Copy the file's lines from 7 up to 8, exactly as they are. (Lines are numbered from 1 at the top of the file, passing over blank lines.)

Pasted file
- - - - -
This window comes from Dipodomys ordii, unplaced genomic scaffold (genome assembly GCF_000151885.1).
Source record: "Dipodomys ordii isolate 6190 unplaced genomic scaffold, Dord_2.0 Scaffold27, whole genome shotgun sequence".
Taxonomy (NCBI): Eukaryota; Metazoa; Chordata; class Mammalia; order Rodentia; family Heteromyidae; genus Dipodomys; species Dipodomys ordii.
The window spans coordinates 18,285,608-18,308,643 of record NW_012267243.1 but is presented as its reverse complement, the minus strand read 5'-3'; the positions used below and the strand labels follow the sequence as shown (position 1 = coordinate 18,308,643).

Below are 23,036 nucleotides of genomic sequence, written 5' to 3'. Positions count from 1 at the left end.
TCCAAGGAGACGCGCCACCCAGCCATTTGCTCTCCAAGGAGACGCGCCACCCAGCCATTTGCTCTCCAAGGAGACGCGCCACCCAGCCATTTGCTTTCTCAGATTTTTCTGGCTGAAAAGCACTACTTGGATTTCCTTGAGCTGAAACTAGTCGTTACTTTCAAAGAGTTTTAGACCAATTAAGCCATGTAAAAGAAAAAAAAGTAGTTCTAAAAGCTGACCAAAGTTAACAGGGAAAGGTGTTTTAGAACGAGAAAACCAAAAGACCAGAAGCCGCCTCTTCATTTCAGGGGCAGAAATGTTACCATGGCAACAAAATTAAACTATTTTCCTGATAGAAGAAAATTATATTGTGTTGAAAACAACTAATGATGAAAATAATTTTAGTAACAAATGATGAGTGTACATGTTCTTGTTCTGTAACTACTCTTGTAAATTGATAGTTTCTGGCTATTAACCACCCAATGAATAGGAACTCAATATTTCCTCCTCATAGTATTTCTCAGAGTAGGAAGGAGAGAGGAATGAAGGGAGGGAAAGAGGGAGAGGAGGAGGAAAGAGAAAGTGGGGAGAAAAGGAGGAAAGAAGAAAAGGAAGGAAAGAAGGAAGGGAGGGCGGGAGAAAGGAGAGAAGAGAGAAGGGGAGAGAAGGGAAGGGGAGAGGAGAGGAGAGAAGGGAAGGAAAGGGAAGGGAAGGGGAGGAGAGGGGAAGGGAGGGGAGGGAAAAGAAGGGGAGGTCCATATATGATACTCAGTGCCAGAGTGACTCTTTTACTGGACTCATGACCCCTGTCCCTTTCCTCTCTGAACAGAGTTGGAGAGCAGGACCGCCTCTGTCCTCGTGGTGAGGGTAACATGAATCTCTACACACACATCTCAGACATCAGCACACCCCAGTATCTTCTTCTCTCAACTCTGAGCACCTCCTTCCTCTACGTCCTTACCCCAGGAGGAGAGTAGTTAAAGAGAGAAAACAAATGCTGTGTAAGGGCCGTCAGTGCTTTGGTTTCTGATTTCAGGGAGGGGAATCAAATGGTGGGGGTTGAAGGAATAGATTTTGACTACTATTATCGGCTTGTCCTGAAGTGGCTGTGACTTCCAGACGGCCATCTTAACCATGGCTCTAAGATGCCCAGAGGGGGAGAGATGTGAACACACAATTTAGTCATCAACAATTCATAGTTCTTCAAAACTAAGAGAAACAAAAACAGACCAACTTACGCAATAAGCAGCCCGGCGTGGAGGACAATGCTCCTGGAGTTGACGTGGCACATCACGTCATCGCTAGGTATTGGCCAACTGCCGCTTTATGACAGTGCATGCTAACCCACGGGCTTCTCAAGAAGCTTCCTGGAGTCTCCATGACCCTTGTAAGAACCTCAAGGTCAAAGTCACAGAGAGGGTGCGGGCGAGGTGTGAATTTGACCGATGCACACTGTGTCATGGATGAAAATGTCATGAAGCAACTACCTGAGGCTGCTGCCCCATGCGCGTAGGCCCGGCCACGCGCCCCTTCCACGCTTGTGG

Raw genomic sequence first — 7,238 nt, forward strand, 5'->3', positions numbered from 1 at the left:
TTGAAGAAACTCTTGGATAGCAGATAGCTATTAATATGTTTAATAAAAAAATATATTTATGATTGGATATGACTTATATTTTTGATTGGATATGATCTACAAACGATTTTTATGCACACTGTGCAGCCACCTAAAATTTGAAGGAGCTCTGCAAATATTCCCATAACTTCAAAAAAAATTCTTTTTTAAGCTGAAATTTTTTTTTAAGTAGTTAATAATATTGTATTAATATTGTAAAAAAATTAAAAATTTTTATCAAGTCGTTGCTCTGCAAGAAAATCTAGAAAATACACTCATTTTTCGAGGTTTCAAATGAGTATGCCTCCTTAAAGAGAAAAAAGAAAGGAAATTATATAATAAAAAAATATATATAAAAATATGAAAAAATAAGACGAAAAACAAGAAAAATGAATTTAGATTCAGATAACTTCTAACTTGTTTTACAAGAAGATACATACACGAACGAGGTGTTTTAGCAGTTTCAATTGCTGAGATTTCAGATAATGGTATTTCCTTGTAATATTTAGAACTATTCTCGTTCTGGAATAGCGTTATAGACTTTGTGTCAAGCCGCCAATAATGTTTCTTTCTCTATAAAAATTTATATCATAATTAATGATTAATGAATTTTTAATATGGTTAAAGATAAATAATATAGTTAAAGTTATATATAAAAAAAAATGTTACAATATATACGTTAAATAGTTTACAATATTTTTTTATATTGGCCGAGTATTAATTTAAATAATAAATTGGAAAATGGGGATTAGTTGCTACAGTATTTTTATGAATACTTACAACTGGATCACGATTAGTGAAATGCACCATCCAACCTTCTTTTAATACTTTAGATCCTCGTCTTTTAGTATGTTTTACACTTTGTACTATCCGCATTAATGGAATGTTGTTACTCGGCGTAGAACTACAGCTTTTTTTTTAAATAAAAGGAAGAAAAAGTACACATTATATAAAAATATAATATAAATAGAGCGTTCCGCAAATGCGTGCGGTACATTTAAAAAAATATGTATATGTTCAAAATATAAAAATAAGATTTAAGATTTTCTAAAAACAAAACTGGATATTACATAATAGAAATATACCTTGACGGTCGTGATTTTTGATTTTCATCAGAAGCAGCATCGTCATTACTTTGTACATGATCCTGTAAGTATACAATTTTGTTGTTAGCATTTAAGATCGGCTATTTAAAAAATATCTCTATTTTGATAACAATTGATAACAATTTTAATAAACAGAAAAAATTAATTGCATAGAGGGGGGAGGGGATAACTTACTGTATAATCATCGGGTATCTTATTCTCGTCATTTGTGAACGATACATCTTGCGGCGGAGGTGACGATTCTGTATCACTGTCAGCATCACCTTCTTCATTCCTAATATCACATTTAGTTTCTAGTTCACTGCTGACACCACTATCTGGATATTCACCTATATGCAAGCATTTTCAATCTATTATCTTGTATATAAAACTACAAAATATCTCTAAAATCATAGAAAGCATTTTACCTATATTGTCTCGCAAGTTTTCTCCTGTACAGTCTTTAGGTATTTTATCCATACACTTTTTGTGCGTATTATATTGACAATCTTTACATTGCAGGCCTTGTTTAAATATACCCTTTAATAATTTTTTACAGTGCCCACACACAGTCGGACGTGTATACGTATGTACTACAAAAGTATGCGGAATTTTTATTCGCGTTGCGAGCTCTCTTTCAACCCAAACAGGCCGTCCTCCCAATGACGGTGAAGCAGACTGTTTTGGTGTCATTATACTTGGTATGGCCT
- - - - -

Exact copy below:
Raw genomic sequence first — 7,238 nt, forward strand, 5'->3', positions numbered from 1 at the left:
TTGAAGAAACTCTTGGATAGCAGATAGCTATTAATATGTTTAATAAAAAAATATATTTATGATTGGATATGACTTATATTTTTGATTGGATATGATCTACAAACGATTTTTATGCACACTGTGCAGCCACCTAAAATTTGAAGGAGCTCTGCAAATATTCCCATAACTTCAAAAAAAATTCTTTTTTAAGCTGAAATTTTTTTTTAAGTAGTTAATAATATTGTATTAATATTGTAAAAAAATTAAAAATTTTTATCAAGTCGTTGCTCTGCAAGAAAATCTAGAAAATACACTCATTTTTCGAGGTTTCAAATGAGTATGCCTCCTTAAAGAGAAAAAAGAAAGGAAATTATATAATAAAAAAATATATATAAAAATATGAAAAAATAAGACGAAAAACAAGAAAAATGAATTTAGATTCAGATAACTTCTAACTTGTTTTACAAGAAGATACATACACGAACGAGGTGTTTTAGCAGTTTCAATTGCTGAGATTTCAGATAATGGTATTTCCTTGTAATATTTAGAACTATTCTCGTTCTGGAATAGCGTTATAGACTTTGTGTCAAGCCGCCAATAATGTTTCTTTCTCTATAAAAATTTATATCATAATTAATGATTAATGAATTTTTAATATGGTTAAAGATAAATAATATAGTTAAAGTTATATATAAAAAAAAATGTTACAATATATACGTTAAATAGTTTACAATATTTTTTTATATTGGCCGAGTATTAATTTAAATAATAAATTGGAAAATGGGGATTAGTTGCTACAGTATTTTTATGAATACTTACAACTGGATCACGATTAGTGAAATGCACCATCCAACCTTCTTTTAATACTTTAGATCCTCGTCTTTTAGTATGTTTTACACTTTGTACTATCCGCATTAATGGAATGTTGTTACTCGGCGTAGAACTACAGCTTTTTTTTTAAATAAAAGGAAGAAAAAGTACACATTATATAAAAATATAATATAAATAGAGCGTTCCGCAAATGCGTGCGGTACATTTAAAAAAATATGTATATGTTCAAAATATAAAAATAAGATTTAAGATTTTCTAAAAACAAAACTGGATATTACATAATAGAAATATACCTTGACGGTCGTGATTTTTGATTTTCATCAGAAGCAGCATCGTCATTACTTTGTACATGATCCTGTAAGTATACAATTTTGTTGTTAGCATTTAAGATCGGCTATTTAAAAAATATCTCTATTTTGATAACAATTGATAACAATTTTAATAAACAGAAAAAATTAATTGCATAGAGGGGGGAGGGGATAACTTACTGTATAATCATCGGGTATCTTATTCTCGTCATTTGTGAACGATACATCTTGCGGCGGAGGTGACGATTCTGTATCACTGTCAGCATCACCTTCTTCATTCCTAATATCACATTTAGTTTCTAGTTCACTGCTGACACCACTATCTGGATATTCACCTATATGCAAGCATTTTCAATCTATTATCTTGTATATAAAACTACAAAATATCTCTAAAATCATAGAAAGCATTTTACCTATATTGTCTCGCAAGTTTTCTCCTGTACAGTCTTTAGGTATTTTATCCATACACTTTTTGTGCGTATTATATTGACAATCTTTACATTGCAGGCCTTGTTTAAATATACCCTTTAATAATTTTTTACAGTGCCCACACACAGTCGGACGTGTATACGTATGTACTACAAAAGTATGCGGAATTTTTATTCGCGTTGCGAGCTCTCTTTCAACCCAAACAGGCCGTCCTCCCAATGACGGTGAAGCAGACTGTTTTGGTGTCATTATACTTGGTATGGCCT